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The next Miss Universe Bahamas is...

Pageant officials say judges will have a tough decision during weekend finale
  • The current Miss Bahamas Universe Celeste Marshall will pass on her crown on Sunday night.

  • Top left to right: Taisha-Monet Smellie, Rochelle Alexandre, Shanae Strachan, Crystal Glinton. Bottom left to right: Tavette Darville, Chantel O'Brian, Vandia Sands and Lexi Wilson.

Guardian Lifestyles Editor

Published: Sep 06, 2013

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In just three days, the name of the young lady to be crowned the country’s next beauty ambassador and wear the crown of Miss Universe Bahamas for the next year will be known. With eight strong contenders, pageant Vice-President of Media Relations Jerome Sawyer says judges will have a tough time coming up with the lady that will be the one.

As the eight young ladies — Rochelle Alexandre, Tavette Darville, Crystal Glinton, Chantel O’Brian, Vandia Sands, Taisha-Monet Smellie, Shanae Strachan and Lexi Wilson — take to the stage for Sunday’s finale in the Atlantis Theatre, Sawyer said the strength of this year’s delegates will make for one of the most exciting shows audiences would have seen in years.

“The field of young ladies is exceptional,” said Sawyer. “You’re going to see a high level of competition from them. It will be a very tough call for the judges.”

The field of eight will compete on stage in evening gown and in swimsuit, before the field is cut to the final four from which the winner will be chosen. The Bahamian public has the opportunity to ensure that their favorite young lady advances to the final four by voting online at missuniversebahamas.org. The young lady with the largest amount of votes will automatically advance through to the top four. Online voting closes one hour before the pageant.

From the competitive field of girls, to the great show being planned, the pageant committee is working in conjunction with Atlantis to produce the show, and Sawyer said the audience will see a great pageant.

“We think that people are really going to enjoy the quality of the show… they’re going to enjoy the caliber of young ladies, people are going to be impressed with the caliber of the answers they hear on stage… they’re going to be impressed with the caliber of the competition,” he said. “The girls have been practicing for a long time, so they’re really getting their walks together and their presentations and they have some fantastic dresses and great bodies in swimsuit, and we think all around it’s just really going to delight audiences.”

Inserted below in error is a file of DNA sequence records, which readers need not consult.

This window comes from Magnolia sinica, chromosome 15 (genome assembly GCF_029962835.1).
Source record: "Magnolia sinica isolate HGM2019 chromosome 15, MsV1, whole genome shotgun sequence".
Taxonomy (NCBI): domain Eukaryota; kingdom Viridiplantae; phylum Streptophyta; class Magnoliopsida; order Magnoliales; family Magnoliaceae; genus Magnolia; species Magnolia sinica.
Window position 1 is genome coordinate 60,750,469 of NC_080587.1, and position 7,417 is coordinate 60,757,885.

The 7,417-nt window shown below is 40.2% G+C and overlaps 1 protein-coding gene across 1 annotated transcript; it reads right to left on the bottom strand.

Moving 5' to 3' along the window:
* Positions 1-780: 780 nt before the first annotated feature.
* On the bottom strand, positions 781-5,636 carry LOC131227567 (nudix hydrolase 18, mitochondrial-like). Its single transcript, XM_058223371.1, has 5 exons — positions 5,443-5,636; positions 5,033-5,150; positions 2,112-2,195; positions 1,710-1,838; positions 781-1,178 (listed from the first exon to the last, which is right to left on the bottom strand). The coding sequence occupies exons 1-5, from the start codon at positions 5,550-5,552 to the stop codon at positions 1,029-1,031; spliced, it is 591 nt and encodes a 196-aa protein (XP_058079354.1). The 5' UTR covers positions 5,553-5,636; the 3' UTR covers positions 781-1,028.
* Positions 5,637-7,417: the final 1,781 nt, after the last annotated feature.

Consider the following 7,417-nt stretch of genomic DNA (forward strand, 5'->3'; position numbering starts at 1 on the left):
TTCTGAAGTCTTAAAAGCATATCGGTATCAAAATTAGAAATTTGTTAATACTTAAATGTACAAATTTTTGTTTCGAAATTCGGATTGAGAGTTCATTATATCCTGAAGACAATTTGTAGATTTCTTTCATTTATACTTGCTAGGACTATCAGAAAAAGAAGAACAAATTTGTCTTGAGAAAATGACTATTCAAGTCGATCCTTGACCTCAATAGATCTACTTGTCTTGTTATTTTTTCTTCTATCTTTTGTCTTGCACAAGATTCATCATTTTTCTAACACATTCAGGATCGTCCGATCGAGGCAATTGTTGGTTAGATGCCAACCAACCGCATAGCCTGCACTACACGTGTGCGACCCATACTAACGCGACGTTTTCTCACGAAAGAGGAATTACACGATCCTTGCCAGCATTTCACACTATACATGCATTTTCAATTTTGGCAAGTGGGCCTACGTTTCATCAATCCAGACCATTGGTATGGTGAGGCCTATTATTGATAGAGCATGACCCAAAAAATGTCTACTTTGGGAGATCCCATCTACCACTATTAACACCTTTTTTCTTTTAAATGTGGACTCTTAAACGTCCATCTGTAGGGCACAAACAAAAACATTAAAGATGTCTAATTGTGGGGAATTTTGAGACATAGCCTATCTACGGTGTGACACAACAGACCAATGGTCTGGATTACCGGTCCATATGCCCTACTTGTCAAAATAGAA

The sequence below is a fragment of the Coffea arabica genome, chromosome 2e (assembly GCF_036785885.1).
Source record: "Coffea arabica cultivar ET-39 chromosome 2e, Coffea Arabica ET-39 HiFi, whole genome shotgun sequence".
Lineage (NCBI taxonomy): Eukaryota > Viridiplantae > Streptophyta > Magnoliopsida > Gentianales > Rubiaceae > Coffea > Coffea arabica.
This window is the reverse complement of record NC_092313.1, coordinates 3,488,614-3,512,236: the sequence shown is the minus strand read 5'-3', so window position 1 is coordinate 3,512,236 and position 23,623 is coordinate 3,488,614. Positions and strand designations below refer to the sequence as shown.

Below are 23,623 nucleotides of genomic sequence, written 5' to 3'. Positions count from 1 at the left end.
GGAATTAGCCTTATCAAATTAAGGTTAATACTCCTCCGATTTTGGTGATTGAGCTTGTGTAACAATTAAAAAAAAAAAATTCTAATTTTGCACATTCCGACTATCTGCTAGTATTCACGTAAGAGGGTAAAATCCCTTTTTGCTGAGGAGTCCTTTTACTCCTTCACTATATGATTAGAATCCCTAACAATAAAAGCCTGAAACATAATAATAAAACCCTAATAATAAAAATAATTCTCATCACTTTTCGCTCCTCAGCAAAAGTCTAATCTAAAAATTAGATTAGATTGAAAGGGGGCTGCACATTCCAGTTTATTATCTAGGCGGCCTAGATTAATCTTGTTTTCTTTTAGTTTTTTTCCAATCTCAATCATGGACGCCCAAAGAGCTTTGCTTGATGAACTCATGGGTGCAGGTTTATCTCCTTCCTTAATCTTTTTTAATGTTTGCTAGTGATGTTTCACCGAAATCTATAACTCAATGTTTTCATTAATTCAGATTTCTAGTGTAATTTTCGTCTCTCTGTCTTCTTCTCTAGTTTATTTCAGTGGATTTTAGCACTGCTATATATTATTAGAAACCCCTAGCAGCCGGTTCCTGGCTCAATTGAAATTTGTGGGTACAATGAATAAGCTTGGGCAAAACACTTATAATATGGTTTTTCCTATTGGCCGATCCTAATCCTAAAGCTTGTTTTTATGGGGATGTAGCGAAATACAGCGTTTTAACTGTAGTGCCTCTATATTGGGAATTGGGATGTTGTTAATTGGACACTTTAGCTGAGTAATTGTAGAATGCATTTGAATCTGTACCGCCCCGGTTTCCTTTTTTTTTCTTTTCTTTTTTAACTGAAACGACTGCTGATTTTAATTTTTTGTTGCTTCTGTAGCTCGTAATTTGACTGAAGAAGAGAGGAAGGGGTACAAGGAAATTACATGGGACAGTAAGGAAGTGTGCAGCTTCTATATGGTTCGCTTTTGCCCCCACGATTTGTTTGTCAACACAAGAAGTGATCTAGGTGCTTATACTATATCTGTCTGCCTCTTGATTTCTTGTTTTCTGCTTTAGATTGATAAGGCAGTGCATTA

The women will get to meet the judges for the first time tonight during their interviews. Sawyer said that the pageant has a local and international field of experts who are well-suited to choose a queen.

“The exciting thing about pageants is that the public always has their picks for frontrunners, but the good thing about it is that once those girls get in front of the judges, all that really doesn’t matter. It’s how they present in front of the judges, and it’s really what the judges think, who they like, who they choose. At the end of the day there’s a lot of talk and a lot of fervor, and some of the girls do exceptionally well, but like I told them, it comes down really to once they get in front of the judges and perform at the judges’ interview on Friday night, and then again on stage on Sunday, that’s where it counts the most,” said Sawyer.

He encourages people to support all of the contestants, but he said that at the end of the day, whoever is chosen the winner the pageant committee will encourage people to support the queen because she represents all Bahamians and will represent the country in Moscow, Russia in November.

This year’s pageant is being held under the theme “The Golden Era: Celebrating 5 decades of Bahamian Beauty”.

As the ladies head into the final stretch, the pageant officials’ advice to the young women seeking to join the special sisterhood is to remember that win, lose or draw they are duty bound to uphold the tenets of pageantry in its purest form: Self-respect, personal growth, good sportsmanship, community service and national pride.

Tickets for Sunday’s finale are $100.

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